The ISO 14067 Greenhouse gases — Carbon footprint of products — Requirements and guidelines for quantification, which is compatible with other ISO life cycle assessments, as well as the Greenhouse Gas Protocol Product Standard are examples of models that are already widely used, and could be useful for the safe and sustainable by design criteria.
A model for implementation
For efficient implementation of the safe and sustainable by design criteria we suggest to include the parameters in a stepwise approach. It is important that industry have a fighting chance to meet the threshold levels for the parameters and to reach the targets values before the parameter is included in the criteria. This will also enable the safe and sustainable by design criteria to be introduced in the near future instead of being postponed indefinitely.
We suggest that there should be a minimum threshold level for all parameters. If the threshold is not met the product should not be considered safe and sustainable by design. The concept of threshold levels is something that is identified as a useful method in a recently published report from the European Environmental Agency (EAA). Products should thereafter be graded on how well they reach target values for each parameter.
We suggest that the number of parameters that will be used to measure the level of sustainability should be updated at regular intervals. The target for each individual parameter should also be updated. This will give industry enough time to adapt and submit necessary information. The first sustainability parameter to be included should be CO2 emissions, then water use and waste in production. In the figure below the interval for updating the model is every three years.
If there is no data, the parameter should be regarded as not fulfilled and the chemical should not be considered safe and sustainable by design.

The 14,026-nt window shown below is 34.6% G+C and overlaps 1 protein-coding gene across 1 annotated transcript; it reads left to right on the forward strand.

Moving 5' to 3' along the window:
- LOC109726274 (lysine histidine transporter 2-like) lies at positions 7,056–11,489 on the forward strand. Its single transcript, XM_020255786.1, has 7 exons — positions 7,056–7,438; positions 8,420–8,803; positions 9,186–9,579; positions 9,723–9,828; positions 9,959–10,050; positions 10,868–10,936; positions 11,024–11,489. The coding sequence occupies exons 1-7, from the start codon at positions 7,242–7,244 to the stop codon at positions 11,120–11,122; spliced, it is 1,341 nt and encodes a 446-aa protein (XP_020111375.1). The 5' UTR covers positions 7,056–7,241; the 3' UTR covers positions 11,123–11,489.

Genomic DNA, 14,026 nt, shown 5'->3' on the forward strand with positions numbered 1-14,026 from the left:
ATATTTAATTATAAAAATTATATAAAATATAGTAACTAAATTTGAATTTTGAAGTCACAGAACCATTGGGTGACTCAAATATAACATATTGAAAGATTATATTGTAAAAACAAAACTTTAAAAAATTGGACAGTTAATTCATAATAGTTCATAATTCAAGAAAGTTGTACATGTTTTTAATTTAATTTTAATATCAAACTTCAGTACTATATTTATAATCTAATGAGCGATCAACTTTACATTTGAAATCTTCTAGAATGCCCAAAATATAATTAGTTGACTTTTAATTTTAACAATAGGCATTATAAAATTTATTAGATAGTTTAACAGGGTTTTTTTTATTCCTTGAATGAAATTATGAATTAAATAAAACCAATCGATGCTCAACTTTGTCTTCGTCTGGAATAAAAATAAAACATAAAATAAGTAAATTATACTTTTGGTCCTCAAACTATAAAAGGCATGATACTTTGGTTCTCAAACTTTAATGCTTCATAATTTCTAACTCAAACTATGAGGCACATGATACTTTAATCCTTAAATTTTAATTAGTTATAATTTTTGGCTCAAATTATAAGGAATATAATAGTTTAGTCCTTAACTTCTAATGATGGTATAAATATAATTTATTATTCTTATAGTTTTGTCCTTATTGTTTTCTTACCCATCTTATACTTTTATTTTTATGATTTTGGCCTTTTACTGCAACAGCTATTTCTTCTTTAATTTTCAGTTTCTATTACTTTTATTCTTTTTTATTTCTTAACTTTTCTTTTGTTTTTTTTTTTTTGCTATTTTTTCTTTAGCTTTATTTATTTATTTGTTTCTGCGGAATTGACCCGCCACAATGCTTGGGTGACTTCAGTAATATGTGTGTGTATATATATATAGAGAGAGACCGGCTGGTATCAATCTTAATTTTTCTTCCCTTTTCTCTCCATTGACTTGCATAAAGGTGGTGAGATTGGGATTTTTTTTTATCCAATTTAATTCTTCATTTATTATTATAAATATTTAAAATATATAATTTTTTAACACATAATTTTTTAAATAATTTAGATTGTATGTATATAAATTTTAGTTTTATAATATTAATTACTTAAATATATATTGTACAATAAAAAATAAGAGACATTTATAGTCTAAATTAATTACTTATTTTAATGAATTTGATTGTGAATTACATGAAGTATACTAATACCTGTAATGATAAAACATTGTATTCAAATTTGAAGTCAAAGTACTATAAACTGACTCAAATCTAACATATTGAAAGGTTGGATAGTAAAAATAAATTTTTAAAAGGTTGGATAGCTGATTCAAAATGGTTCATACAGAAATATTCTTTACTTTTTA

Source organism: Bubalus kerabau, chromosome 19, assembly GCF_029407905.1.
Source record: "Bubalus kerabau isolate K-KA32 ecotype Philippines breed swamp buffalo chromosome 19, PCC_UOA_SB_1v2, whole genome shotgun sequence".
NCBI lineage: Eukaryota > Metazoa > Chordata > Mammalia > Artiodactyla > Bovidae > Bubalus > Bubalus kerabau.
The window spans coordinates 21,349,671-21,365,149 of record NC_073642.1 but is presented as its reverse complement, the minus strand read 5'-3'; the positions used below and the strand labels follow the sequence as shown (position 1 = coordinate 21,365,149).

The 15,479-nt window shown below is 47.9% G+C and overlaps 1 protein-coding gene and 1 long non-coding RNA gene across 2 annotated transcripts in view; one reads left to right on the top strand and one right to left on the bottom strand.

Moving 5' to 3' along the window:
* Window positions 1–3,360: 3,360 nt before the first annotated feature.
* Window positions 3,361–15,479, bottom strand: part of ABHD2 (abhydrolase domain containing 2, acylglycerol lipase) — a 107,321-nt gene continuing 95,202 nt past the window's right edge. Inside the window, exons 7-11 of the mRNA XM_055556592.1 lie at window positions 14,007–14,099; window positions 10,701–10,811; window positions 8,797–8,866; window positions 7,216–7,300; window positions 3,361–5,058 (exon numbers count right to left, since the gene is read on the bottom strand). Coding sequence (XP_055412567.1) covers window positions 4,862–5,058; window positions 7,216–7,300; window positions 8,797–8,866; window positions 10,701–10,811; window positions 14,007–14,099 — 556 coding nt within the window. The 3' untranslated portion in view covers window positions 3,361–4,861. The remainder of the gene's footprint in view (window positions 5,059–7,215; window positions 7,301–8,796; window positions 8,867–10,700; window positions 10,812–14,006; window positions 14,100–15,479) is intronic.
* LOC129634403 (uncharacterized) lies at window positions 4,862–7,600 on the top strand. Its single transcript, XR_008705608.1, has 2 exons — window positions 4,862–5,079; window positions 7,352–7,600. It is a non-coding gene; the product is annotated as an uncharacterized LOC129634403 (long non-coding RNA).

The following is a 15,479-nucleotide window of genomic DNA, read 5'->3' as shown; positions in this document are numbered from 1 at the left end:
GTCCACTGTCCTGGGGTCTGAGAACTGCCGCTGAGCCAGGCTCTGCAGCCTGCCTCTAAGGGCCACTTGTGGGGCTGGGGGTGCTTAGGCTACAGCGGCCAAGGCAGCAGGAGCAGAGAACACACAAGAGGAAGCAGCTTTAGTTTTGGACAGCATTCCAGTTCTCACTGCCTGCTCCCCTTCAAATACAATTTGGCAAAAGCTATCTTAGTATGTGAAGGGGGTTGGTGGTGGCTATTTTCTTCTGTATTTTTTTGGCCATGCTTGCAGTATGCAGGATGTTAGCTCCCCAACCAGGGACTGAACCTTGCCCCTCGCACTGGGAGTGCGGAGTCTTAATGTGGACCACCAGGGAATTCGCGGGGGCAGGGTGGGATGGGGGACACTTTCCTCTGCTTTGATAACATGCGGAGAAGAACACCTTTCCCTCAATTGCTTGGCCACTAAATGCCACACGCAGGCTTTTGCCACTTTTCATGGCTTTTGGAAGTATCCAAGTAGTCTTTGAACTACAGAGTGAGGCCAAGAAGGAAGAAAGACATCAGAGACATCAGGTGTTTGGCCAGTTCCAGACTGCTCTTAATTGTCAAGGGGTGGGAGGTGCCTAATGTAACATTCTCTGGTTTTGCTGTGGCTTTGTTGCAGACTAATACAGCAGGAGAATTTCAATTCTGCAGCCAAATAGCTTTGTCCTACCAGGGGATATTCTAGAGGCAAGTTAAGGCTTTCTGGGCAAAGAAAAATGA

The following flowchart describes how a chemical would be assessed:
The first box is binary and indicates if it is a hazardous chemical or not. If it is hazardous, it is considered not to be safe and sustainable. The rest of the parameters indicates how well the chemical is meeting the target for CO2 emissions, water use, and waste in production.
Lack of data
Even if we believe data is available to a large extent on hazard properties, as well as CO2 emissions, the lack of data is a notable issue, both with regards to the hazard properties of chemicals and the sustainability aspects of the manufacturing processes.
In many cases a lack of necessary data makes it difficult to adequately evaluate the effects of certain chemicals. In order for the safe and sustainable by design criteria for chemicals to work, it is crucial that the data is made available.
The issue is the same for the sustainability parameters. Lack of data is an issue in all value chains, and this will make it more difficult to conclude the level of sustainability for chemicals. If there is no data, it will also be impossible to set relevant sustainability targets.
Another issue is that it is not always possible to compare the data that is collected. It all depends on whether or not the same methods for collecting data have been used. If the methods are different for two different data sets, a comparison of them might not be credible.
There have been some attempts at solving these problems. One such is the Product Environmental Footprint (PEF) that is being developed by the Commission together with the industry. It aims at finding standardized methods to be used when gathering data. The long-term goal is that companies will be able to benchmark against each other and create a positive movement towards more sustainable products.
Once the data is collected, policymakers will be able to formulate threshold levels and target values and these will be the baseline for the scoring. This is why we suggest to introduce the parameters stepwise so that industry will have more time to gather the data that is needed for the parameters that suffers from lack of data today.
The safe and sustainable by design criteria for chemicals can easily be translated and used for materials and products, because all materials and products contain chemicals.
The following flowchart is close to identical to the one previously presented for chemicals, and describes how we suggest a product should be assessed: